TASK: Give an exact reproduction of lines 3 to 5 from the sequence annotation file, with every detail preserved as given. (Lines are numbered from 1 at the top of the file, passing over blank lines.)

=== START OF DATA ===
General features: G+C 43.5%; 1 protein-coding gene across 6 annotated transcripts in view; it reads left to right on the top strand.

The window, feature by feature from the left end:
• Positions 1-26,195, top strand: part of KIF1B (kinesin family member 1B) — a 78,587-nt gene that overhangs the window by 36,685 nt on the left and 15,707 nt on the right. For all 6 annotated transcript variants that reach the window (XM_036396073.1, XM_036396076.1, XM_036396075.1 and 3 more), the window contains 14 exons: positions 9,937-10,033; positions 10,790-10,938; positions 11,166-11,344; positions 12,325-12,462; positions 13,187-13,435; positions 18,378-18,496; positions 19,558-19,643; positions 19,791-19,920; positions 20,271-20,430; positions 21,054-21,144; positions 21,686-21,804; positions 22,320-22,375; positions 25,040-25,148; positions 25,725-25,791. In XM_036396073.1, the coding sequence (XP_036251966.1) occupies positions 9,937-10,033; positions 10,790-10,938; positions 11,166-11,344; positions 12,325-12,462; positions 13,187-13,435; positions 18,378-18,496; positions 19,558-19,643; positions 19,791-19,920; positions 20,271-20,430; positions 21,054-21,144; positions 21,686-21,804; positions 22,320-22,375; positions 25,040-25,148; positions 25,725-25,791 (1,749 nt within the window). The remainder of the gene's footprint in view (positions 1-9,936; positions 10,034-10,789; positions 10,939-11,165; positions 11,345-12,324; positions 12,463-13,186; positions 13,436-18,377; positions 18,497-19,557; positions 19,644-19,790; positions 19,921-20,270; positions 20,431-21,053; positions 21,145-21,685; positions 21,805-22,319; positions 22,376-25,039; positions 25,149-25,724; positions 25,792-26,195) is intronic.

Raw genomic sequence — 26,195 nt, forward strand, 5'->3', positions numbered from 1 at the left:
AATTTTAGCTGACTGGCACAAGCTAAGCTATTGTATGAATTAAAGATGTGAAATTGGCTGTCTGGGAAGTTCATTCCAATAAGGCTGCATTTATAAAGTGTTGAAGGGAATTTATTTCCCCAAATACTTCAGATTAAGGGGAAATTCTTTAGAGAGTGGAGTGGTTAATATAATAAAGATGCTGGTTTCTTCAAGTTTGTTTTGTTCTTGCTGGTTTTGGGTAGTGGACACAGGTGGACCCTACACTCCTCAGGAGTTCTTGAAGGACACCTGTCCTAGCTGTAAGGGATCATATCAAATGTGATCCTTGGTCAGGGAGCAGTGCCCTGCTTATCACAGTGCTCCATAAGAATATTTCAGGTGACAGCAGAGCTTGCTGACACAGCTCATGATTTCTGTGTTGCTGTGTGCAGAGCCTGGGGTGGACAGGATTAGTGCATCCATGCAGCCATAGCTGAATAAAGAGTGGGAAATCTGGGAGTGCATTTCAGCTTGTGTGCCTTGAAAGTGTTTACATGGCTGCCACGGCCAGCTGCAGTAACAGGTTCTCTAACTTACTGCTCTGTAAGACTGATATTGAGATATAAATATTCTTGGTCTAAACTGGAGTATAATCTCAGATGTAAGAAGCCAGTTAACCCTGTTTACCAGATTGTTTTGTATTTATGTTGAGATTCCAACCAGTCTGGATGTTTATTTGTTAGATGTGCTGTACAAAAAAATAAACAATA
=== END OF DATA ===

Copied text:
• Positions 1-26,195, top strand: part of KIF1B (kinesin family member 1B) — a 78,587-nt gene that overhangs the window by 36,685 nt on the left and 15,707 nt on the right. For all 6 annotated transcript variants that reach the window (XM_036396073.1, XM_036396076.1, XM_036396075.1 and 3 more), the window contains 14 exons: positions 9,937-10,033; positions 10,790-10,938; positions 11,166-11,344; positions 12,325-12,462; positions 13,187-13,435; positions 18,378-18,496; positions 19,558-19,643; positions 19,791-19,920; positions 20,271-20,430; positions 21,054-21,144; positions 21,686-21,804; positions 22,320-22,375; positions 25,040-25,148; positions 25,725-25,791. In XM_036396073.1, the coding sequence (XP_036251966.1) occupies positions 9,937-10,033; positions 10,790-10,938; positions 11,166-11,344; positions 12,325-12,462; positions 13,187-13,435; positions 18,378-18,496; positions 19,558-19,643; positions 19,791-19,920; positions 20,271-20,430; positions 21,054-21,144; positions 21,686-21,804; positions 22,320-22,375; positions 25,040-25,148; positions 25,725-25,791 (1,749 nt within the window). The remainder of the gene's footprint in view (positions 1-9,936; positions 10,034-10,789; positions 10,939-11,165; positions 11,345-12,324; positions 12,463-13,186; positions 13,436-18,377; positions 18,497-19,557; positions 19,644-19,790; positions 19,921-20,270; positions 20,431-21,053; positions 21,145-21,685; positions 21,805-22,319; positions 22,376-25,039; positions 25,149-25,724; positions 25,792-26,195) is intronic.

Raw genomic sequence — 26,195 nt, forward strand, 5'->3', positions numbered from 1 at the left:
AATTTTAGCTGACTGGCACAAGCTAAGCTATTGTATGAATTAAAGATGTGAAATTGGCTGTCTGGGAAGTTCATTCCAATAAGGCTGCATTTATAAAGTGTTGAAGGGAATTTATTTCCCCAAATACTTCAGATTAAGGGGAAATTCTTTAGAGAGTGGAGTGGTTAATATAATAAAGATGCTGGTTTCTTCAAGTTTGTTTTGTTCTTGCTGGTTTTGGGTAGTGGACACAGGTGGACCCTACACTCCTCAGGAGTTCTTGAAGGACACCTGTCCTAGCTGTAAGGGATCATATCAAATGTGATCCTTGGTCAGGGAGCAGTGCCCTGCTTATCACAGTGCTCCATAAGAATATTTCAGGTGACAGCAGAGCTTGCTGACACAGCTCATGATTTCTGTGTTGCTGTGTGCAGAGCCTGGGGTGGACAGGATTAGTGCATCCATGCAGCCATAGCTGAATAAAGAGTGGGAAATCTGGGAGTGCATTTCAGCTTGTGTGCCTTGAAAGTGTTTACATGGCTGCCACGGCCAGCTGCAGTAACAGGTTCTCTAACTTACTGCTCTGTAAGACTGATATTGAGATATAAATATTCTTGGTCTAAACTGGAGTATAATCTCAGATGTAAGAAGCCAGTTAACCCTGTTTACCAGATTGTTTTGTATTTATGTTGAGATTCCAACCAGTCTGGATGTTTATTTGTTAGATGTGCTGTACAAAAAAATAAACAATA